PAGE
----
Jump to content

Trailer Hitch?


wdaly
 Share

Recommended Posts

My '91 van with the trailer hitch is just about shot. Want to get a little gas mizer-mobile to replace it. So how can I tow in the future (he said as he looked over at the 1988 coupe)?

Hear me out on this:

I know I have a full frame monte

I know the fiberglas body is rather heavy for this frame

I know that GM used less beefed-up frames as the monte went more & more unibody

I know that the Youngstown engineer told Kelly to strengthen the '87-88 frames

I know my car doesn't have heavy duty (towing) radiator, transmission cooler, etc.

Finally, I found out you can't just put a Momte Carlo hitch on since the Avanti rear frame has been cut-off a number of inches

I would only be pulling a small alum boat and enclosed cargo trailer each weighing about 1500 lb loaded. Hey, a big 305 V8 w 4bbl WHY NOT! Your thoughts Pro & Con appreciated.

Bill

Link to comment
Share on other sites

About 25 years ago I worked at an RV dealership and we would install hitches accessories so I have a bit of experience though somewhat dated.

1500 lbs. is Class 1 (2000 lbs. gross weight maximum rating). That means you can use a light duty hitch, though you can always install a heavier unit. Since you say a Monte Carlo hitch cannot be used due to the shortening of the frame, go to a certified welding shop that fabricates trailers for farm use, etc., and they can make one for the car. They will probably simply fabricate one and weld it to the frame. That will probably cost less than fabricating one, drilling and bolting it. I don't know what the maximum tow rating is for that car (the manual should tell you if you have one or a Monte Carlo manual should give that). You do need to find that out...some cars are only rated for 1000 lbs. towing...it's not just the size of the engine that makes the difference...it's the frame design and construction which is often the limiting factor.

Depending on your state, you may be required to run your trailer with electric brakes, though most states don't require brakes on a trailer less than 2000 lbs., some do. If so, you need to add a brake controller under the dash and run the electrical lines to the rear for the connector.

I realize it's only a lightweight trailer, but I would suggest having a transmission cooler added if you tow any real amount. I've seen what happens when people don't do that and burn up their transmission...and it rarely if ever happens close to home. An engine oil cooler is nice but not really necessary for light usage.

Make sure your cooling system is in top working order (always good advice regardless). Add a container of Redline Water Wetter or similar product...it's helps make the coolant transfer heat more efficiently, though maybe not enough to matter in your case with occasional light towing.

If you wanted to tow heavier weight, there are more bolt-on modifications that can be done, but in your case it doesn't sound like it would be necessary.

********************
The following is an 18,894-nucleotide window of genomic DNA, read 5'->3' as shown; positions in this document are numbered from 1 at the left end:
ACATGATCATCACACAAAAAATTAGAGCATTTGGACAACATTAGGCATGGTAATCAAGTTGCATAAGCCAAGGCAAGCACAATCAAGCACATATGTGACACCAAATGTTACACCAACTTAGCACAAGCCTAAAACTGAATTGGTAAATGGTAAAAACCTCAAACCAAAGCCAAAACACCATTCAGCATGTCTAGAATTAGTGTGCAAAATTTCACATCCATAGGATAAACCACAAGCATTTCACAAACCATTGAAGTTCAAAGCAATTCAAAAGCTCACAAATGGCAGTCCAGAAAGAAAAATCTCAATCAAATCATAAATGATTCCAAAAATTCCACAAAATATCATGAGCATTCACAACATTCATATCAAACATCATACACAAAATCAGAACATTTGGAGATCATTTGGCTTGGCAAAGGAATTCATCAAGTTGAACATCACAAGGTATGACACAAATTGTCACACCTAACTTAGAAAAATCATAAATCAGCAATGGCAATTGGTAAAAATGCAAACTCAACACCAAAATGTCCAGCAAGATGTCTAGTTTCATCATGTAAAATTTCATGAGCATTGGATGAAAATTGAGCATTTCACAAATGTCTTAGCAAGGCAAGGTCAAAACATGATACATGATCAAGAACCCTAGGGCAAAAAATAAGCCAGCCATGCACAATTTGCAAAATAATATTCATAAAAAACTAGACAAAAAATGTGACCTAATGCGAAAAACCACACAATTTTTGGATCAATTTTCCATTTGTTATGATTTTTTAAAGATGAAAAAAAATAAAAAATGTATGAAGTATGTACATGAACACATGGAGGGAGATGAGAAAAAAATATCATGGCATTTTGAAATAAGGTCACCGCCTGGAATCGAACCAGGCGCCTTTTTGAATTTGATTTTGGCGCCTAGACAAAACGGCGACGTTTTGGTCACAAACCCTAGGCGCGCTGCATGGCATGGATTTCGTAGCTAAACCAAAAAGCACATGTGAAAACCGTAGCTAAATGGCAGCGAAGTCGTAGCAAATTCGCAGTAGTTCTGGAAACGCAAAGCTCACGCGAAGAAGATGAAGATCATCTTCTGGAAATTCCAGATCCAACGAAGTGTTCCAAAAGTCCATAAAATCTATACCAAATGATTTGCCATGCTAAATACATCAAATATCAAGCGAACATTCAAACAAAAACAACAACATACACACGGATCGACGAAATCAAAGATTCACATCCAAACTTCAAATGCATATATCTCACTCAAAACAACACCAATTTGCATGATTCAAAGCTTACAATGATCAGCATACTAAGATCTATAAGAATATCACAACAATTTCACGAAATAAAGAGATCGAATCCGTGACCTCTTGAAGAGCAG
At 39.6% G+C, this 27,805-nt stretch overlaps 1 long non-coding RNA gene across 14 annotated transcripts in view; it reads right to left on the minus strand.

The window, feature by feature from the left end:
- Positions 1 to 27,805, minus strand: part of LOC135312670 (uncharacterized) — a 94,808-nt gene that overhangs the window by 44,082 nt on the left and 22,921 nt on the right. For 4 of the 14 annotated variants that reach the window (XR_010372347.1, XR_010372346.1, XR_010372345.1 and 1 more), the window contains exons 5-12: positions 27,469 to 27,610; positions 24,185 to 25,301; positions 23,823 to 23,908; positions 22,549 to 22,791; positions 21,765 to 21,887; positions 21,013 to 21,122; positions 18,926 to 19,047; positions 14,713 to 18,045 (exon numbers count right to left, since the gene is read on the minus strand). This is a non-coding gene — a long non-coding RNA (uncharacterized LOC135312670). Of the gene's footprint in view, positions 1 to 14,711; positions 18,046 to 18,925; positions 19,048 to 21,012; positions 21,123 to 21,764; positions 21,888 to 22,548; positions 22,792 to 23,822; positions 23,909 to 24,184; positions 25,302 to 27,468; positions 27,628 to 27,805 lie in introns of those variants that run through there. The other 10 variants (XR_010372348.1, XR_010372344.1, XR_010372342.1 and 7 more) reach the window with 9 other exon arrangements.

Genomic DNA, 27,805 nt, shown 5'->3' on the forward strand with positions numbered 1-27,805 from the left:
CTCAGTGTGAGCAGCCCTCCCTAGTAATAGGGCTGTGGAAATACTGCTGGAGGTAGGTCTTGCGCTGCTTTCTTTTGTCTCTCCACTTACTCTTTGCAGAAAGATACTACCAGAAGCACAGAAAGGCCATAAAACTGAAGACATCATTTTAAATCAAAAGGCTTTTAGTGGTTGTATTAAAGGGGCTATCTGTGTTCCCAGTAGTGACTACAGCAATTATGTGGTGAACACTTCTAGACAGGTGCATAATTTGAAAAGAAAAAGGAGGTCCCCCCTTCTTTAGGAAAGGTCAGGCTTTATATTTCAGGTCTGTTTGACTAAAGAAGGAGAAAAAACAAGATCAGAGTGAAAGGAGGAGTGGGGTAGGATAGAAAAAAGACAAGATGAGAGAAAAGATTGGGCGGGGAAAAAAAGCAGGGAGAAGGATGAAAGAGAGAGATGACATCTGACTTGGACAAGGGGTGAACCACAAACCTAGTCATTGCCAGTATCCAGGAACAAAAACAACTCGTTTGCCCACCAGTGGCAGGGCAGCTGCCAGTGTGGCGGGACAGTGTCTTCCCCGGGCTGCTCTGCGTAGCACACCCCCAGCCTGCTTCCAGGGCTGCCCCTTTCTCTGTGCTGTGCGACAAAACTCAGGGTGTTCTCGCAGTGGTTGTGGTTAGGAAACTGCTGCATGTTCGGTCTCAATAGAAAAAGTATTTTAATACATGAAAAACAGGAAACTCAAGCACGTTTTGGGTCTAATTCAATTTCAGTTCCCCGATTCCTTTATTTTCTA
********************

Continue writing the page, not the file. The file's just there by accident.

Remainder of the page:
Link to comment
Share on other sites

About 25 years ago I worked at an RV dealership and we would install hitches accessories so I have a bit of experience though somewhat dated.

1500 lbs. is Class 1 (2000 lbs. gross weight maximum rating). That means you can use a light duty hitch, though you can always install a heavier unit. Since you say a Monte Carlo hitch cannot be used due to the shortening of the frame, go to a certified welding shop that fabricates trailers for farm use, etc., and they can make one for the car. They will probably simply fabricate one and weld it to the frame. That will probably cost less than fabricating one, drilling and bolting it. I don't know what the maximum tow rating is for that car (the manual should tell you if you have one or a Monte Carlo manual should give that). You do need to find that out...some cars are only rated for 1000 lbs. towing...it's not just the size of the engine that makes the difference...it's the frame design and construction which is often the limiting factor.

Depending on your state, you may be required to run your trailer with electric brakes, though most states don't require brakes on a trailer less than 2000 lbs., some do. If so, you need to add a brake controller under the dash and run the electrical lines to the rear for the connector.

I realize it's only a lightweight trailer, but I would suggest having a transmission cooler added if you tow any real amount. I've seen what happens when people don't do that and burn up their transmission...and it rarely if ever happens close to home. An engine oil cooler is nice but not really necessary for light usage.

Make sure your cooling system is in top working order (always good advice regardless). Add a container of Redline Water Wetter or similar product...it's helps make the coolant transfer heat more efficiently, though maybe not enough to matter in your case with occasional light towing.

If you wanted to tow heavier weight, there are more bolt-on modifications that can be done, but in your case it doesn't sound like it would be necessary.

Thanks G-Slinger!

Link to comment
Share on other sites

Create an account or sign in to comment

You need to be a member in order to leave a comment

Create an account

Sign up for a new account in our community. It's easy!

Register a new account

Sign in

Already have an account? Sign in here.

Sign In Now
 Share

×
×
  • Create New...